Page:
Copied from The Montreal Gazette

Wednesday May 31, 2000

Orphans' compensation splits PQ

The Gazette

A rare split appeared yesterday between Premier Lucien Bouchard and Deputy Premier Bernard Landry over the thorny question of whether the government should increase the compensation it has offered an estimated 1,500 Duplessis orphans.

Minutes after Bouchard once again closed the door on more money during question period in the National Assembly, out in the corridors, Landry opened a window.

Chatting with members of the orphans' support committee led by former PQ cabinet minister Denis Lazure, as journalists crowded around, Landry indicated the question of compensation for the Duplessis orphans is far from closed and he is willing to consider a proposal for a more substantial compensation fund.

"You have to be narrow-minded to not think about it," said Landry, adding that he doesn't plan to look at the matter simply from the perspective of a finance minister.

Nodding gravely in agreement as members of the support committee made their case, Landry also volunteered that he has two sisters who were adopted from one of the same institutions in which many of the Duplessis orphans were born.

Last night, however, Landry attempted to distance himself from his earlier comments, saying his statement was mistakenly interpreted as an opening to the orphans' claim.

Yesterday's exchange is one more sign of a growing split within the ranks of the ruling Parti Quebecois over how the government should deal with one of the darkest periods in Quebec's history.

Between 1930 and 1960, at least 1,500 children born out of wedlock or to parents too poor to support them were wrongly labeled as mentally ill or mentally retarded and interned in psychiatric institutions.

At the time, subsidies for psychiatric institutions were triple those for orphanages.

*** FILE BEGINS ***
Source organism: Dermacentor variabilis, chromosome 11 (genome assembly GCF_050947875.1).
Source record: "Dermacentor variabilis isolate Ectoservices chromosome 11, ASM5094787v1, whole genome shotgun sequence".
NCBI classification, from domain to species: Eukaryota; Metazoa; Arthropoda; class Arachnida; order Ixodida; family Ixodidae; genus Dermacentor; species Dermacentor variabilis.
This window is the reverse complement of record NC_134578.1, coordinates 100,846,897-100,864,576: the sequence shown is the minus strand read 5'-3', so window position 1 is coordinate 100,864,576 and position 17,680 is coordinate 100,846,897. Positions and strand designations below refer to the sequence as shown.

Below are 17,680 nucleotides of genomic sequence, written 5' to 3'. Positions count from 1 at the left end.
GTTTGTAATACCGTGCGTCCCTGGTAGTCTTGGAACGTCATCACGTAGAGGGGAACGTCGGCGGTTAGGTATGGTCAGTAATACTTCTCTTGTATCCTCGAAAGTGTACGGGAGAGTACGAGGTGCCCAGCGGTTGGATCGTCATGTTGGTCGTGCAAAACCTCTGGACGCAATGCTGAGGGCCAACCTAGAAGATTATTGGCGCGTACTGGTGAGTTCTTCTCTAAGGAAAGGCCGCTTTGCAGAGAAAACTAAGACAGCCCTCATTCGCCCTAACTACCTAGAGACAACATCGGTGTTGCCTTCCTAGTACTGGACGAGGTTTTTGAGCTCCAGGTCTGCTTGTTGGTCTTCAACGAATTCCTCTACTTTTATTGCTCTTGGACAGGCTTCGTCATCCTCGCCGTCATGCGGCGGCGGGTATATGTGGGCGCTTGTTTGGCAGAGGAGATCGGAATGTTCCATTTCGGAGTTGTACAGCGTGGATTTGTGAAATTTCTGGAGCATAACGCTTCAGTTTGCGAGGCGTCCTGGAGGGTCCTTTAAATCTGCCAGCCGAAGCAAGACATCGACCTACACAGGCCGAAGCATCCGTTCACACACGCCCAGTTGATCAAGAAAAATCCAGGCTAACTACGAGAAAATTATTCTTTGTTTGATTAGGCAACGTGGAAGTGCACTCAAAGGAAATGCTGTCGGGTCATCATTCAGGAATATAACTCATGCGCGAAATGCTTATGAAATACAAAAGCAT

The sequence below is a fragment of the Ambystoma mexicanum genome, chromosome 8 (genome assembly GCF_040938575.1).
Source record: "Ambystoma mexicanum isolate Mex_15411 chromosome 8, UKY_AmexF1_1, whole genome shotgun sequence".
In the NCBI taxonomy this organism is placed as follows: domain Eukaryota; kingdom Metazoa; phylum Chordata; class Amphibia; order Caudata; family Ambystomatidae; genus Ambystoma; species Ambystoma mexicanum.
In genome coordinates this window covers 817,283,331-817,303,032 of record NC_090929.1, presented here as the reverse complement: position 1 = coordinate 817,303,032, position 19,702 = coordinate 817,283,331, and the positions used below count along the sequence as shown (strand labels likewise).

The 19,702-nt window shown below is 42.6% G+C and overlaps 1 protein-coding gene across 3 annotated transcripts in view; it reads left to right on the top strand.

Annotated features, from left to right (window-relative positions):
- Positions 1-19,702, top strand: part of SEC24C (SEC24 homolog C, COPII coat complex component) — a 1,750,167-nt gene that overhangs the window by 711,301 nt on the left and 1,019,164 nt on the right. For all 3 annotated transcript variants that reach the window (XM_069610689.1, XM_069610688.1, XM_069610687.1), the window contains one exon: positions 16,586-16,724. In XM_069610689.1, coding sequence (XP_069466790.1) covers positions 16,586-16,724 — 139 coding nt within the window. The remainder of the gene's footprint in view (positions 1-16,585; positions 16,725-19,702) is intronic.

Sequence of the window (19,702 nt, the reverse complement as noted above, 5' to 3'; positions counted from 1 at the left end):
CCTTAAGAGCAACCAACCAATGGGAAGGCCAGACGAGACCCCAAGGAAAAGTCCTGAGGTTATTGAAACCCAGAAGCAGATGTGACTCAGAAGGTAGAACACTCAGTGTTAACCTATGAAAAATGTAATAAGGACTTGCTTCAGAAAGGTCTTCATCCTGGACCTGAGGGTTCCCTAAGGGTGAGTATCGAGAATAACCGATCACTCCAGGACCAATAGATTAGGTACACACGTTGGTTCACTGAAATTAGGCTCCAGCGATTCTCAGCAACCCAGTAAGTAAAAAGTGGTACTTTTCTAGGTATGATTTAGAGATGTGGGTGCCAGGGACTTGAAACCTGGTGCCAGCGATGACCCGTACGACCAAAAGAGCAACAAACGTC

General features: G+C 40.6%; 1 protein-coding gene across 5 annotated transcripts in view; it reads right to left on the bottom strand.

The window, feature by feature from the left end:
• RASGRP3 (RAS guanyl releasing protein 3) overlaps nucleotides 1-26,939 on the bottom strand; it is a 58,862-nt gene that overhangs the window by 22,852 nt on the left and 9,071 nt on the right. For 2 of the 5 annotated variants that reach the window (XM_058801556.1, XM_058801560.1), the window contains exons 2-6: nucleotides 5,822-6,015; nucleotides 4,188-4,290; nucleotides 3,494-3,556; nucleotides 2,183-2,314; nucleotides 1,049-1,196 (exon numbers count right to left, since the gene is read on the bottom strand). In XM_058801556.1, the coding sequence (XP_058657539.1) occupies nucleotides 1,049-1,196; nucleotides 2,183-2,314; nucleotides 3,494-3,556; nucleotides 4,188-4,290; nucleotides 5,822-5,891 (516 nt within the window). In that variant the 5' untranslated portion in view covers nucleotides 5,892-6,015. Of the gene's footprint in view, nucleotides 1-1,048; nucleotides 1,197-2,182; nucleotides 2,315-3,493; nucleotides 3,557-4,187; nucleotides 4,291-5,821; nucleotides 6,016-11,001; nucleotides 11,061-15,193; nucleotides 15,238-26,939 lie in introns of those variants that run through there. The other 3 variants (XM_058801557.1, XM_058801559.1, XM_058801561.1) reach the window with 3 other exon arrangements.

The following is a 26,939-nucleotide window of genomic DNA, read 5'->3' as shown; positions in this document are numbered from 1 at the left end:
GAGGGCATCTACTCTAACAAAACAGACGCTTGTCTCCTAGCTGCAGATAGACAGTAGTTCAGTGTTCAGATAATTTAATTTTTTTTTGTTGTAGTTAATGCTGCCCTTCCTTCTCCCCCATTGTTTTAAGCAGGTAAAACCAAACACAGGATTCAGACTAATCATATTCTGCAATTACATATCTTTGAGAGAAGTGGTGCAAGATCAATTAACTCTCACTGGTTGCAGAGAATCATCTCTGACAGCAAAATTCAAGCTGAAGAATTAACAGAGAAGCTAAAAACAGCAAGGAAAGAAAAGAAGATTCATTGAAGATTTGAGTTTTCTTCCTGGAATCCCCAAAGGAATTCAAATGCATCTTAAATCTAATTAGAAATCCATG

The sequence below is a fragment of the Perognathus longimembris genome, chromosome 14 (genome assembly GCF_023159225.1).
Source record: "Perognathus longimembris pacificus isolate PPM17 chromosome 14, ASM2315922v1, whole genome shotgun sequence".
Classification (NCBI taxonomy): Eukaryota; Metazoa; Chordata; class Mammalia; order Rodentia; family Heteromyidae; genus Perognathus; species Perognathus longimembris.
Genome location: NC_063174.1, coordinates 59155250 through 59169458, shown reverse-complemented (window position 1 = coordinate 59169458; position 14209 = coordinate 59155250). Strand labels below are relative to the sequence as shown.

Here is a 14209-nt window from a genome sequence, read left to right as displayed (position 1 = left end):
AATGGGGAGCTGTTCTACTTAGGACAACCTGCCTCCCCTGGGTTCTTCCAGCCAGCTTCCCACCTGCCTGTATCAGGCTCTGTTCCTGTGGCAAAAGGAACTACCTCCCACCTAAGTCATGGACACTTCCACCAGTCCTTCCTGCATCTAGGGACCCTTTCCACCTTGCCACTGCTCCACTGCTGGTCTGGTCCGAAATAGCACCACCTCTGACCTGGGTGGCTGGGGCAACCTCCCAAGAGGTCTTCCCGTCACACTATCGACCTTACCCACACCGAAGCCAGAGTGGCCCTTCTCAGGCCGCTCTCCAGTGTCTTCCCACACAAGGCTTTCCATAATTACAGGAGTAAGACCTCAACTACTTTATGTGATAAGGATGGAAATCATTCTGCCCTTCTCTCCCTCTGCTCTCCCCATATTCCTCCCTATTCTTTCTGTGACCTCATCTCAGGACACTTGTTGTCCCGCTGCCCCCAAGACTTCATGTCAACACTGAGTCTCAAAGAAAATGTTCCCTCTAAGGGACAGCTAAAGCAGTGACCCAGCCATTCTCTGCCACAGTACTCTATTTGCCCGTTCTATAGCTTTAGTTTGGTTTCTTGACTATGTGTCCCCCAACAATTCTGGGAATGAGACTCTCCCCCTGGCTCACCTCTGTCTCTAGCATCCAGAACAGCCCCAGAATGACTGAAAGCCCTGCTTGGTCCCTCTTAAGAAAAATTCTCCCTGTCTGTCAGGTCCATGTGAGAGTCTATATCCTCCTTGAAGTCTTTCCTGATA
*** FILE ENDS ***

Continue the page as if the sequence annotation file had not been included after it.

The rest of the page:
In 1997, Quebec's ombudsman recommended a series of measures to correct the wrong done to the orphans, including individual compensation of $30,000 each. But while Bouchard offered an apology last year on behalf of the government, he offered a compensation package of only about $3 million - about $2,000 per victim.

Since then, a high-profile non-partisan support committee headed by PQ stalwart Lazure and seconded by Liberal Senator Jacques Hebert has begun to lobby on behalf of the orphans.

The orphans' plight has attracted international coverage in prominent newspapers, including the Los Angeles Times, the Washington Post, the Boston Globe and France's Le Monde.

A SOM poll for Radio Canada in April found 64 per cent of respondents believe the orphans should be compensated for their ordeal.

Yesterday, the plight of the Duplessis orphans was at the forefront at the National Assembly after Roger Paquin, PQ MNA for the South Shore riding of Saint-Jean, tabled a 21,000-name petition calling on the government to individually compensate the orphans.

Paquin has suggested the government create a "compassion fund," and set an example by making the first contribution. Other groups involved such as the Catholic church and the College of Physicians could also contribute, as could philanthropists and members of the public.

Lazure said the orphans have the support of about a dozen PQ MNAs.

Yesterday, the orphans received support from both sides of the house; Paquin tabled the petition while Liberal leader Jean Charest and MNA Monique Gagnon-Tremblay followed up with questions.

Lazure argued the support committee has also made it easier for the government to compensate the orphans by limiting the claim to the estimated 1,500 people who were falsely labeled as mentally ill or retarded and illegally interned rather than anyone who was abused while in the care of church-run institutions of the time.

Lazure said the support committee met Monday with Citizens' Relations Minister Robert Perreault, the minister responsible for the file, and came away with the impression that Perreault left more open to their cause than in the past.

But while Bouchard treated the question solemnly yesterday, pointing out his government was the first to apologize for the period, he put the emphasis on the "self-sacrifice and generosity" of Quebec's religious orders, rather than the calls for compensating the orphans.

"We have analyzed the entire situation and I think, Mr. Speaker, that we cannot, and I repeat, we cannot reopen all of the dossiers of history. Somewhere we have to repair what we can repair but that there are limits and we have reached those limits.''